posted on Aug, 24 2009 @ 08:50 AM
Originally posted by intrepid
Originally posted by jdub297
40 million "can't afford?" How about the tens of millions who CHOOSE not to buy insurance or are covered under other programs?
Back up your assetions with fast. Ie: links.
How 'bout fact? (see links)
The WHO "world report" was abandoned
after 2000. Its ability to evaluate its five 'comparison' criteria was deemed 'too
complicated' (read: subject to inaccuracy, bias and mistake) to continue the rankings.
Your link, my source
Here's one doctor's opinion of what makes the rankings 'a little off':
The WHO ranking has very little to do with the quality of health care. Of several variables, only life expectancy is used as a measure of
health care quality. But this is a bad measure of overall health care quality and does not correlate exactly with health care spending. This is
due to the fact that there are multiple other variables other than health care that directly impact life expectancy.
The WHO report acknowledges that other variables like obesity, HIV rates, higher tobacco use, higher risk factors for coronary artery disease
(including obesity), and homicides in the US compared to other industrialized countries combine to decrease the life expectancy for Americans.
The generally poor life style choices of Americans are more likely to have a causative effect on health care spending than the other way around. I.e.
more health care spending is needed to take care of the conditions like heart disease that result from our poor health habits. This is more logical
than to assume that high health care spending has anything to do with rates of obesity or smoking.
Of the other criteria, the one that correlates the closest with health care spending is responsiveness. This is because this measure is very closely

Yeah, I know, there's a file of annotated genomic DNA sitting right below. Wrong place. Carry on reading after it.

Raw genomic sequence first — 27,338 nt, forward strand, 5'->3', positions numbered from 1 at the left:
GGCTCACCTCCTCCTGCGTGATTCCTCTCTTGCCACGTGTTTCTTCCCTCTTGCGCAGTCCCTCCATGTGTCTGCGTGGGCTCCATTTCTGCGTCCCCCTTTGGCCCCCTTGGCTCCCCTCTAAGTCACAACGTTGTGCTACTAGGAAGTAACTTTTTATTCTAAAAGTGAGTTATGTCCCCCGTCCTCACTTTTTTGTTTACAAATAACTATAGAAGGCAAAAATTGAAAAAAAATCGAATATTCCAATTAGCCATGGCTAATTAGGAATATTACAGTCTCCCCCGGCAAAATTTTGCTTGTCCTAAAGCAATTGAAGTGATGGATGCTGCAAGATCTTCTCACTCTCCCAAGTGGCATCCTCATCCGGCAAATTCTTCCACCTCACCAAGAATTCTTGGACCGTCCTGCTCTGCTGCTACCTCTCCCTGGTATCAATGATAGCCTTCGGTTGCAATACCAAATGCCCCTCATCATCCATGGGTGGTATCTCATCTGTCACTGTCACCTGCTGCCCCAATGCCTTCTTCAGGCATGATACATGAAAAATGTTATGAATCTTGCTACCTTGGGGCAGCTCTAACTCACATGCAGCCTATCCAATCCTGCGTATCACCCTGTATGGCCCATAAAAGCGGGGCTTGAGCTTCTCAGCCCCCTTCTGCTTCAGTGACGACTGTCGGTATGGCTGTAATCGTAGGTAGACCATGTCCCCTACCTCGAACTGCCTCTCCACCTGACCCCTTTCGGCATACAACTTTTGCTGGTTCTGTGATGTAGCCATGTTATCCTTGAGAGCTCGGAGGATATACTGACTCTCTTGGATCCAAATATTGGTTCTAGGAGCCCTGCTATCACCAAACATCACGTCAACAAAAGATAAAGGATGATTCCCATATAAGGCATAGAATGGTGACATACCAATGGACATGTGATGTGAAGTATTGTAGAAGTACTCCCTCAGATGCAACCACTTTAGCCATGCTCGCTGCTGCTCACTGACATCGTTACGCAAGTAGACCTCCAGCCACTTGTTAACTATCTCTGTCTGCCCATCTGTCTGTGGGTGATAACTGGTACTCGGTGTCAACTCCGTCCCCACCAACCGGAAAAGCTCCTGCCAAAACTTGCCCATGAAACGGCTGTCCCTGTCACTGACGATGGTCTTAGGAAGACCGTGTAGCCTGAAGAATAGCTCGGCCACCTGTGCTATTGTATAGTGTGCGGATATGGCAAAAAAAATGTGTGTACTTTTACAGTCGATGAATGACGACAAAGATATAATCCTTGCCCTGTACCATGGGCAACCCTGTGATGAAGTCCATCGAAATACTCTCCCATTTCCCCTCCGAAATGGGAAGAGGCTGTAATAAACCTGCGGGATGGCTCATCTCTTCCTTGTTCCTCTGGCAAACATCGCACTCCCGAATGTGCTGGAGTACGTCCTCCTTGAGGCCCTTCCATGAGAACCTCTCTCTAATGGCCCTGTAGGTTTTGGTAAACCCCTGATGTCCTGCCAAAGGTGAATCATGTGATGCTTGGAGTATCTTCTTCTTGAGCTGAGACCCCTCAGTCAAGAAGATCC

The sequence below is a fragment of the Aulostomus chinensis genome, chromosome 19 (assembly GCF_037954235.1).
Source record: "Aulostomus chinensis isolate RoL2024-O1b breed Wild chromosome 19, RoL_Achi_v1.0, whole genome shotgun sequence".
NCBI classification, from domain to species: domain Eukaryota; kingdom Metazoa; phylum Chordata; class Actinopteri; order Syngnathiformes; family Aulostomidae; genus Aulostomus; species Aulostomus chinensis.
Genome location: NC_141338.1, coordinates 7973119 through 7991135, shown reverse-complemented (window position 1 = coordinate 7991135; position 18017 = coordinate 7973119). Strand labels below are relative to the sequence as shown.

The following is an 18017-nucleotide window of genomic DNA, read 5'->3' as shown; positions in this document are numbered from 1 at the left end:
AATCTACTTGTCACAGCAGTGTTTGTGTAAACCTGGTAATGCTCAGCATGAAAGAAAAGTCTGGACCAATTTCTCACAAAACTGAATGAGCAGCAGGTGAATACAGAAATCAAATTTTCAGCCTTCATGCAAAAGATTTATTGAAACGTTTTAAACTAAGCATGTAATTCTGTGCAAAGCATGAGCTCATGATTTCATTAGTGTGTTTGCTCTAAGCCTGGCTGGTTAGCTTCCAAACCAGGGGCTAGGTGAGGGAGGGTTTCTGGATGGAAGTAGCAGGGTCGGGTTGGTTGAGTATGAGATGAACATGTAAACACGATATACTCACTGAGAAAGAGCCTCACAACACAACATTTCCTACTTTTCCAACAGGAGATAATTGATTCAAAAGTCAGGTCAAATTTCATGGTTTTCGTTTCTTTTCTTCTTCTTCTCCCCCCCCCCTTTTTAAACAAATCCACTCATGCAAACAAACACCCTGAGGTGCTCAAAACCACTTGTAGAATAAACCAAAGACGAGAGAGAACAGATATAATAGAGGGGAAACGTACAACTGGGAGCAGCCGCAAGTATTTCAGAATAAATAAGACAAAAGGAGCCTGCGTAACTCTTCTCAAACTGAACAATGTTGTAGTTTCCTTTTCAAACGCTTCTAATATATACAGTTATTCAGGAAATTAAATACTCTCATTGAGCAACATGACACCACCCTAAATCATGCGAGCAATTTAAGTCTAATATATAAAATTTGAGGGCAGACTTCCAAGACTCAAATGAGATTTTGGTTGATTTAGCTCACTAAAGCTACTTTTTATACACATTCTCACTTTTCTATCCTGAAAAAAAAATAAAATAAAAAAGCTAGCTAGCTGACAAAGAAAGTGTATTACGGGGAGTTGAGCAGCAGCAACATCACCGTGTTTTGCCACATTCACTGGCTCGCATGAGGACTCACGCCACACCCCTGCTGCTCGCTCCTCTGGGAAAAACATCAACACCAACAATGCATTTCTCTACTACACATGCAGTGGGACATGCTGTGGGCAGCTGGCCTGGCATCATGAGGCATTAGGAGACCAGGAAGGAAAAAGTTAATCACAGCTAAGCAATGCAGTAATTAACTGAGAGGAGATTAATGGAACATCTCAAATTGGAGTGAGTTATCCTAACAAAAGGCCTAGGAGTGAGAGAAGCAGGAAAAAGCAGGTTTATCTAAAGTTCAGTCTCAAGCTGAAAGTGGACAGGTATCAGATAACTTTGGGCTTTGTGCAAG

tied to the availability of health care resources and countries that spend a lot on health care have plenty of resources. The US ranks #1 in
responsiveness. The US ranks only #54-55 in something the WHO calls the “fairness of financial contribution” which is the liberal way of saying
“it’s only fair that your health care is paid for by someone else”.
Even though the US is #1 in health care responsiveness (i.e., shorter wait times, greater access, more innovation, etc) this one measure is
overshadowed by the fact that the WHO believes that equal health care distribution and financing has just as much if not more weight in its
And of the 45, 46 or 50 million "uninsured" figure thrown about ?
Here's what liberal news source NPR reports:
The number of uninsured comes from 2007 Census Bureau estimates.
Some 40 percent of the uninsured are between the ages of 19 and 29. Many of these young people don't buy insurance because they are healthy and
don't want to. Young adults, ages 19 to 29, have the highest uninsured rate (30 percent) of any age group. (Most are healthy and do not believe they
need insurance - students are frequently covered while enrolled in school and do not generally buy insurance plans of their own.)
A few million of the "uninsured" are likely enrolled in Medicaid but tell the Census that they are uninsured because they don't have private
insurance — the so-called Medicaid undercount.
Also, almost one in five of the uninsured are not citizens of the United States.
Another challenge is getting people who are already eligible for existing federal health plans like Medicaid and the state Children's Health
Insurance Program to sign up. Of the estimated 46 million uninsured people living in the United States, about one-quarter of them are eligible for
these programs but not enrolled.
"46 million uninsured:" A Look Behind the Number
Throw in the millions of working families, or retired workers who do not want to pay insurance premiums, but would rather "pay as you go," relying
on longstanding relationships with providers or neighborhood medical clinincs for primary care, and the "46 million" evaporates.
As for Canada, the WHO report only places you at 30th. Not so hot with government footing the bill. Maybe it relates to the FACT that the Canadian
"distribution" (a WHO 'criterion') is limited due to extended wait times and shortage of doctors and nurses.
Source? OECD and WHO, of course!